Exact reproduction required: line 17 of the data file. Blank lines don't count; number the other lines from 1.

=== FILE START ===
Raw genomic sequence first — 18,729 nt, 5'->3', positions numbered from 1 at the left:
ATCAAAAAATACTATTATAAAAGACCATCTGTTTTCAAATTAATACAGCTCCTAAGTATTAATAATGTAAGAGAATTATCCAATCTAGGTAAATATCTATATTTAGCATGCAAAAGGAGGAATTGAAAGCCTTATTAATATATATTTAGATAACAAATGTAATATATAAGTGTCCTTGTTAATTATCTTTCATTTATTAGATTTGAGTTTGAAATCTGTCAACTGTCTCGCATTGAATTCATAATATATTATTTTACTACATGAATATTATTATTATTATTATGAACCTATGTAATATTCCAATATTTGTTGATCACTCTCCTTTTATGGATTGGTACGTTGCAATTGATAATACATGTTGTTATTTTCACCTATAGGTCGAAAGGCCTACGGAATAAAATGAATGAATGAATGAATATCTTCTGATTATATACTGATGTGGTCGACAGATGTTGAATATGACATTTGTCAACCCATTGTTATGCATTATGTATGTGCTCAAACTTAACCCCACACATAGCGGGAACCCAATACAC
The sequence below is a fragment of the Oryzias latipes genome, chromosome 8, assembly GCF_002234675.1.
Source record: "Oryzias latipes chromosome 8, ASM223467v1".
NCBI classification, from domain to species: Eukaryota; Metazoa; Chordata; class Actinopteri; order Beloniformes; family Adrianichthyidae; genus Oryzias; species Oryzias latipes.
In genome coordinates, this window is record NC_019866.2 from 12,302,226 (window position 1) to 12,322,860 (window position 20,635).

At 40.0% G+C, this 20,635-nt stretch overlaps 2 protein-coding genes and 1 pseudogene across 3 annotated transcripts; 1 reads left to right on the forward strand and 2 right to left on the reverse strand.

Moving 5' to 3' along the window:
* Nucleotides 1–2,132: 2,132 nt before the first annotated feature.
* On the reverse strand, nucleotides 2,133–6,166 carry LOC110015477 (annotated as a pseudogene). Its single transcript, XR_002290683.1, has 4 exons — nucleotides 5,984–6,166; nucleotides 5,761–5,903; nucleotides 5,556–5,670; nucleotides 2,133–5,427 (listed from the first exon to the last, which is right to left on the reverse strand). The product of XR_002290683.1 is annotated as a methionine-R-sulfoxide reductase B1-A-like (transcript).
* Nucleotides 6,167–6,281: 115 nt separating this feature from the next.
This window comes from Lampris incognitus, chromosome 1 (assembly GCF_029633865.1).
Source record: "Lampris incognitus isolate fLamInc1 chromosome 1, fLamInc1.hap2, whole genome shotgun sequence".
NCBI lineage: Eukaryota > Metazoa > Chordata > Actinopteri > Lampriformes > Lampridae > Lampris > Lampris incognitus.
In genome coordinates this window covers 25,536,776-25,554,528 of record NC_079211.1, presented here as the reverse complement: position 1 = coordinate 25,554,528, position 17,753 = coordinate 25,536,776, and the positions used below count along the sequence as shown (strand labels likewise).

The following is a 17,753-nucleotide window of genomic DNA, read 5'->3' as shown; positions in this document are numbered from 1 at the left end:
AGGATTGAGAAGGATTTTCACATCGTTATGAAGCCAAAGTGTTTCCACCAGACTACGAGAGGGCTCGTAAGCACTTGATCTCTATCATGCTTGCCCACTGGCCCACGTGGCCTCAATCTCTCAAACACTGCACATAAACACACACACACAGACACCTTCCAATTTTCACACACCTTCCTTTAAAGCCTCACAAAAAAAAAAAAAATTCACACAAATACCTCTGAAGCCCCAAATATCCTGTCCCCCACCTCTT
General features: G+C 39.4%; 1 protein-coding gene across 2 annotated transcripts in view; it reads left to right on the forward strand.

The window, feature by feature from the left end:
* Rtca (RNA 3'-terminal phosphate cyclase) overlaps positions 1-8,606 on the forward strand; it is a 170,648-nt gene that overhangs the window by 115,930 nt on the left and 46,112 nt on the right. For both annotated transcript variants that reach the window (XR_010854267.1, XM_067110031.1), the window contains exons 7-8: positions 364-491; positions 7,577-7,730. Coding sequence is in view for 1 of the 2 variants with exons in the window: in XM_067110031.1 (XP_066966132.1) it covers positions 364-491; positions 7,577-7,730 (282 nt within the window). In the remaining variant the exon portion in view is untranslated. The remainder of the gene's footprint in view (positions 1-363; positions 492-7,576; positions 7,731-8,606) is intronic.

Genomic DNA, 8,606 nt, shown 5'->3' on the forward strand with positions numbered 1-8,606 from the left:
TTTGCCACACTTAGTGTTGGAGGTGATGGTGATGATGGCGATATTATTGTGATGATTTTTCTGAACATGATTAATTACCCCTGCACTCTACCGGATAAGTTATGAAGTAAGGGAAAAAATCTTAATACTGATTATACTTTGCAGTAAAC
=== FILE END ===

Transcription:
AGGATTGAGAAGGATTTTCACATCGTTATGAAGCCAAAGTGTTTCCACCAGACTACGAGAGGGCTCGTAAGCACTTGATCTCTATCATGCTTGCCCACTGGCCCACGTGGCCTCAATCTCTCAAACACTGCACATAAACACACACACACAGACACCTTCCAATTTTCACACACCTTCCTTTAAAGCCTCACAAAAAAAAAAAAAATTCACACAAATACCTCTGAAGCCCCAAATATCCTGTCCCCCACCTCTT